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CSCI0101A-F17

CRN: 90071

Introduction to Computing
Introduction to Computing
In this course we will provide a broad introductory overview of the discipline of computer science, with no prerequisites or assumed prior knowledge of computers or programming. A significant component of the course is an introduction to algorithmic concepts and to programming using Python; programming assignments will explore algorithmic strategies such as selection, iteration, divide-and-conquer, and recursion, as well as introducing the Python programming language. Additional topics will include: the structure and organization of computers, the Internet and World Wide Web, abstraction as a means of managing complexity, social and ethical computing issues, and the question "What is computation?" (Seniors by waiver) 3 hr. lect./lab

CSCI0101B-F17

CRN: 92486

Introduction to Computing
Introduction to Computing
In this course we will provide a broad introductory overview of the discipline of computer science, with no prerequisites or assumed prior knowledge of computers or programming. A significant component of the course is an introduction to algorithmic concepts and to programming using Python; programming assignments will explore algorithmic strategies such as selection, iteration, divide-and-conquer, and recursion, as well as introducing the Python programming language. Additional topics will include: the structure and organization of computers, the Internet and World Wide Web, abstraction as a means of managing complexity, social and ethical computing issues, and the question "What is computation?" (Seniors by waiver) 3 hr. lect./lab

CSCI0101W-F17

CRN: 92592

Introduction to Computing
Introduction to Computing Lab
Introduction to Computing
In this course we will provide a broad introductory overview of the discipline of computer science, with no prerequisites or assumed prior knowledge of computers or programming. A significant component of the course is an introduction to algorithmic concepts and to programming using Python; programming assignments will explore algorithmic strategies such as selection, iteration, divide-and-conquer, and recursion, as well as introducing the Python programming language. Additional topics will include: the structure and organization of computers, the Internet and World Wide Web, abstraction as a means of managing complexity, social and ethical computing issues, and the question "What is computation?" (Seniors by waiver) 3 hr. lect./lab

CSCI0101X-F17

CRN: 91550

Introduction to Computing
Introduction to Computing Lab
Introduction to Computing
In this course we will provide a broad introductory overview of the discipline of computer science, with no prerequisites or assumed prior knowledge of computers or programming. A significant component of the course is an introduction to algorithmic concepts and to programming using Python; programming assignments will explore algorithmic strategies such as selection, iteration, divide-and-conquer, and recursion, as well as introducing the Python programming language. Additional topics will include: the structure and organization of computers, the Internet and World Wide Web, abstraction as a means of managing complexity, social and ethical computing issues, and the question "What is computation?" (Seniors by waiver) 3 hr. lect./lab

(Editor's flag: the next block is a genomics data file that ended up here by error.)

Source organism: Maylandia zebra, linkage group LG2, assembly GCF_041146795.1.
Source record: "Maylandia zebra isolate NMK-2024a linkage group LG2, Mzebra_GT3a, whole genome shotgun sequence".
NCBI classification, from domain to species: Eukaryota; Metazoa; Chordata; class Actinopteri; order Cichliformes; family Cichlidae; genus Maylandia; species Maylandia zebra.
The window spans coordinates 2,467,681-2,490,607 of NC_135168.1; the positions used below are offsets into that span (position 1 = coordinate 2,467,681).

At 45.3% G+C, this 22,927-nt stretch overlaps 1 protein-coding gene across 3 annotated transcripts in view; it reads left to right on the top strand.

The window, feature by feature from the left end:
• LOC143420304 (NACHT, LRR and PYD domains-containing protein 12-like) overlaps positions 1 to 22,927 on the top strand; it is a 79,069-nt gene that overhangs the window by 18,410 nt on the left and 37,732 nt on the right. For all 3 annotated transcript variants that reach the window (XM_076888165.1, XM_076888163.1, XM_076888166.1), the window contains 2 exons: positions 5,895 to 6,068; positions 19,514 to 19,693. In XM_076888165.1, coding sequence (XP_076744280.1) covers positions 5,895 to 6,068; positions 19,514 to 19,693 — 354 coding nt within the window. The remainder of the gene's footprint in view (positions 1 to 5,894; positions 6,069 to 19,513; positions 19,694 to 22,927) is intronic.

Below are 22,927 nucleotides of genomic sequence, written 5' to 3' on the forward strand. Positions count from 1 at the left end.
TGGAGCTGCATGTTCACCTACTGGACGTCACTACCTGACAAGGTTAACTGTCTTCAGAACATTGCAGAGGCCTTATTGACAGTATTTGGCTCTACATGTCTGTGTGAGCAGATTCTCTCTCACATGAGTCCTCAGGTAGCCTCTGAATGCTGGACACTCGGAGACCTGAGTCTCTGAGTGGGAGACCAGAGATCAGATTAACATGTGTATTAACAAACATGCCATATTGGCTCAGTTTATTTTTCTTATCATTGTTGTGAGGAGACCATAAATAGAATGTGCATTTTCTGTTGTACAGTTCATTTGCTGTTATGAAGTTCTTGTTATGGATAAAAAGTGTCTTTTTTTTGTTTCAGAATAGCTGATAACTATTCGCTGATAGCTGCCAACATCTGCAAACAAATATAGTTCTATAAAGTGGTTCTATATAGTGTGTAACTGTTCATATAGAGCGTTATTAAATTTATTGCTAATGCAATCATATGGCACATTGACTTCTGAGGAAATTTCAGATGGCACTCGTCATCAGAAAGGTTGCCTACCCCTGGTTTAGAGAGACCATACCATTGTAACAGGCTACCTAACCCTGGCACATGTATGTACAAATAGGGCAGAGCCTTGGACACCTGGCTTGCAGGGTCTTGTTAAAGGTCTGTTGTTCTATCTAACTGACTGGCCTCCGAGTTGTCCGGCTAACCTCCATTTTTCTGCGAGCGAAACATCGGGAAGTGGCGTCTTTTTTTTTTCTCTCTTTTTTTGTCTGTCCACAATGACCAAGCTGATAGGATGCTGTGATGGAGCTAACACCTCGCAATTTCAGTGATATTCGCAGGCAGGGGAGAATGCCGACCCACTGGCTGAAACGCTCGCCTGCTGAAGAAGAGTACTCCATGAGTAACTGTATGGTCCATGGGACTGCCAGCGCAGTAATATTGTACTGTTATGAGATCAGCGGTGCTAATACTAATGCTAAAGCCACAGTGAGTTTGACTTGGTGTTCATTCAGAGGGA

CSCI0101Y-F17

CRN: 91551

Introduction to Computing
Introduction to Computing Lab
Introduction to Computing
In this course we will provide a broad introductory overview of the discipline of computer science, with no prerequisites or assumed prior knowledge of computers or programming. A significant component of the course is an introduction to algorithmic concepts and to programming using Python; programming assignments will explore algorithmic strategies such as selection, iteration, divide-and-conquer, and recursion, as well as introducing the Python programming language. Additional topics will include: the structure and organization of computers, the Internet and World Wide Web, abstraction as a means of managing complexity, social and ethical computing issues, and the question "What is computation?" (Seniors by waiver) 3 hr. lect./lab

CSCI0101Z-F17

CRN: 91552

Introduction to Computing
Introduction to Computing Lab
Introduction to Computing
In this course we will provide a broad introductory overview of the discipline of computer science, with no prerequisites or assumed prior knowledge of computers or programming. A significant component of the course is an introduction to algorithmic concepts and to programming using Python; programming assignments will explore algorithmic strategies such as selection, iteration, divide-and-conquer, and recursion, as well as introducing the Python programming language. Additional topics will include: the structure and organization of computers, the Internet and World Wide Web, abstraction as a means of managing complexity, social and ethical computing issues, and the question "What is computation?" (Seniors by waiver) 3 hr. lect./lab